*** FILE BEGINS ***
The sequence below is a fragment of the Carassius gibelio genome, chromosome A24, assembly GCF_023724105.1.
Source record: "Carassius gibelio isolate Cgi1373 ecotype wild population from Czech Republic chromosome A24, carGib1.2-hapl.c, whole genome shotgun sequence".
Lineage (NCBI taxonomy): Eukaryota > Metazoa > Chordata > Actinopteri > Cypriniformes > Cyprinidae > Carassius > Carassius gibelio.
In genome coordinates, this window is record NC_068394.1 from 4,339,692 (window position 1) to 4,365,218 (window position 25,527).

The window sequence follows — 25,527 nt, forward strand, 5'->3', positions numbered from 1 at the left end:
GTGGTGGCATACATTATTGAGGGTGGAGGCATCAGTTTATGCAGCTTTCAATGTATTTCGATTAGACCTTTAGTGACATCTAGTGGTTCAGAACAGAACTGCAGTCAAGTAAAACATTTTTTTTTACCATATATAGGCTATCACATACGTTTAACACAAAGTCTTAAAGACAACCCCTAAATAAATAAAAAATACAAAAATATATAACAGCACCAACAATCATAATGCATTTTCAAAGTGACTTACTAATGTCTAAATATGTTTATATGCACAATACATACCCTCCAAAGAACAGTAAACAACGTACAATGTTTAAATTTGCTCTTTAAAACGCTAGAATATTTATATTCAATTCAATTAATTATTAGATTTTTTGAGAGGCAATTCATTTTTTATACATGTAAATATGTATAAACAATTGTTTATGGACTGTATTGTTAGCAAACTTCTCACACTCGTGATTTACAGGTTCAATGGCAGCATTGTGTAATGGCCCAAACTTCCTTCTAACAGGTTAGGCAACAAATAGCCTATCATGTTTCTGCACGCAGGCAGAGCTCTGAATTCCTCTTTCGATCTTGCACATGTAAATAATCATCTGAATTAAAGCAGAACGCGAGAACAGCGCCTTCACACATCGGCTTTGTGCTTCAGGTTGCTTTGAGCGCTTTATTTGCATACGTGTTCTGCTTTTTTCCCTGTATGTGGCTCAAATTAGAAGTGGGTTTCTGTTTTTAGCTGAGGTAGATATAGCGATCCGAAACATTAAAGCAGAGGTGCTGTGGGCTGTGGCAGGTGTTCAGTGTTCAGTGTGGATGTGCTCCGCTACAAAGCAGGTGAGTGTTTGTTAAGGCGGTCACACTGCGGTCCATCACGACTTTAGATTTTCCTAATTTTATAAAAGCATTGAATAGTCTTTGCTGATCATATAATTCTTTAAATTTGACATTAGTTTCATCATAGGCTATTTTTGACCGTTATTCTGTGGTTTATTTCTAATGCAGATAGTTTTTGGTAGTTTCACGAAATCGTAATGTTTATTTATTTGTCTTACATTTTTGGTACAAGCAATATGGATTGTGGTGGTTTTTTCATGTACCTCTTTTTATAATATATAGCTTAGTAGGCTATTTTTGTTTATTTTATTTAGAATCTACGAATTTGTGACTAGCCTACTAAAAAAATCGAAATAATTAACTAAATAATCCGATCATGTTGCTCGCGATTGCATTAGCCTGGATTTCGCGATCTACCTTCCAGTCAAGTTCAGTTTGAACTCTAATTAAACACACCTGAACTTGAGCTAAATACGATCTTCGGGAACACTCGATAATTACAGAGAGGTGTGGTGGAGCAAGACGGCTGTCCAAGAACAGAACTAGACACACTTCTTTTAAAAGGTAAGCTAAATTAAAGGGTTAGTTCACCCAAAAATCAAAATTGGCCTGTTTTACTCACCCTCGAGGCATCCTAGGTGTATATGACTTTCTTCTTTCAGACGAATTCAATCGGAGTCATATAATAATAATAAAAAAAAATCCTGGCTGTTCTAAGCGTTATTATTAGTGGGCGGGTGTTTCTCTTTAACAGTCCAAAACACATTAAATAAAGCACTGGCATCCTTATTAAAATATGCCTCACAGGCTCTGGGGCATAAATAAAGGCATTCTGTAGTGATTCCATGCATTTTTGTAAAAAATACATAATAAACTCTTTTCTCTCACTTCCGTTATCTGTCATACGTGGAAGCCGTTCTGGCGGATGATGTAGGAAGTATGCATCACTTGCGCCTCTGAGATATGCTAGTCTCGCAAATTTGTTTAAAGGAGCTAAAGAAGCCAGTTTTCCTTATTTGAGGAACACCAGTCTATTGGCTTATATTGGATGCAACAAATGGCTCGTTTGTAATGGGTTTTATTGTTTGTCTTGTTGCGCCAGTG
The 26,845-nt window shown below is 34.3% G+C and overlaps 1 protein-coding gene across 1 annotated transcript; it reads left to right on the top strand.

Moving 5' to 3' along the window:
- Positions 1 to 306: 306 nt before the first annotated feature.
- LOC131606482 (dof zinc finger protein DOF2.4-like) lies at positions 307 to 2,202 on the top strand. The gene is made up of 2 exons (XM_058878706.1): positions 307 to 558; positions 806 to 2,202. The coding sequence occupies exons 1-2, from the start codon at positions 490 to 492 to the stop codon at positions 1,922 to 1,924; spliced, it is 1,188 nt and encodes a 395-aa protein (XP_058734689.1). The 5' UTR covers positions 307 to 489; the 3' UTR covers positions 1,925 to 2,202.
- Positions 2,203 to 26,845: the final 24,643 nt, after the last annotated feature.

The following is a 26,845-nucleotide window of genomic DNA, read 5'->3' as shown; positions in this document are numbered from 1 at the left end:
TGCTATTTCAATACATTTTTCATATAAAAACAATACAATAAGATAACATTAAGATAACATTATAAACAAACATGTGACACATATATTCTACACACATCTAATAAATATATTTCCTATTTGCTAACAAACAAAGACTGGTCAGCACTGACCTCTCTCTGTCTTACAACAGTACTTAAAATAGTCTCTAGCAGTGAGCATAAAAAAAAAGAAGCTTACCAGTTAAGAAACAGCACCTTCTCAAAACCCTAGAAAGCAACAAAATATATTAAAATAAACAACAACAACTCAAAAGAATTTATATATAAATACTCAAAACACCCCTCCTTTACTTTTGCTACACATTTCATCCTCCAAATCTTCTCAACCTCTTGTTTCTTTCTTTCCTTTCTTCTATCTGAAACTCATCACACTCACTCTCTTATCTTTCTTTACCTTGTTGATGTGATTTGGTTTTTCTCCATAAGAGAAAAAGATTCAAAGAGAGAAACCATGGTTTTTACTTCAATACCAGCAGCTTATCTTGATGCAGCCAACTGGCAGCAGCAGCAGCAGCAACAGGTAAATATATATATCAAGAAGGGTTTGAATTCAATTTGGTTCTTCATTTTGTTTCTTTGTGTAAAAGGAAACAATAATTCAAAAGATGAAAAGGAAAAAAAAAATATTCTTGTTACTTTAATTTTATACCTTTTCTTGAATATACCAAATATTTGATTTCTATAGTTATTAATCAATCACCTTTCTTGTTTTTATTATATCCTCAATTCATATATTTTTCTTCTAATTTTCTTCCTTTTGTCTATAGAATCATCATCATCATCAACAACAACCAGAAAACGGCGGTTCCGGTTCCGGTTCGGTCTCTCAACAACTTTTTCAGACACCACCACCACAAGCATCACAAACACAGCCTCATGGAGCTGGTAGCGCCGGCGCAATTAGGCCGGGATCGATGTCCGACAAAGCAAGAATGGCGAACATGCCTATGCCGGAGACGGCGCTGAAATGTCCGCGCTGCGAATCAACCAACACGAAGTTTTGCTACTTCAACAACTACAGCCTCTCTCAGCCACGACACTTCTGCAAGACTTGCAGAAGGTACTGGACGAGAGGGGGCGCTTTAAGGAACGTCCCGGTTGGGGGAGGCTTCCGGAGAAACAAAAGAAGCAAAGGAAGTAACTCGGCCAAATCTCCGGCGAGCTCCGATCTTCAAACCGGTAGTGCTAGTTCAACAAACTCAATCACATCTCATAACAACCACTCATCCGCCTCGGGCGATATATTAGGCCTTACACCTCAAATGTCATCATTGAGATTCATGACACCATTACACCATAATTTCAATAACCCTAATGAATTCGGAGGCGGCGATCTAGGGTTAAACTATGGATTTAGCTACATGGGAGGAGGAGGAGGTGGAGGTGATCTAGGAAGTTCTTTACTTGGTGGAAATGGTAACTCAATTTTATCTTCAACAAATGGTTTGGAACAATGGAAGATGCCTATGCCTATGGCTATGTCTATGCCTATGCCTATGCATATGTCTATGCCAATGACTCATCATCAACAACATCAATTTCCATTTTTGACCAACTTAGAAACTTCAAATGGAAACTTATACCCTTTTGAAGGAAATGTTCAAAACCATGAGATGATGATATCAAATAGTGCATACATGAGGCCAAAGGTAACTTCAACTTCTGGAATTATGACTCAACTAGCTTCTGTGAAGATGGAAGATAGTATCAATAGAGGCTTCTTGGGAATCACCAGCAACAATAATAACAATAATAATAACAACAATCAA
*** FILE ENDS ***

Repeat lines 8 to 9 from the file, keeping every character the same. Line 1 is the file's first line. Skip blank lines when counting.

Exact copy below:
Moving 5' to 3' along the window:
- Positions 1 to 306: 306 nt before the first annotated feature.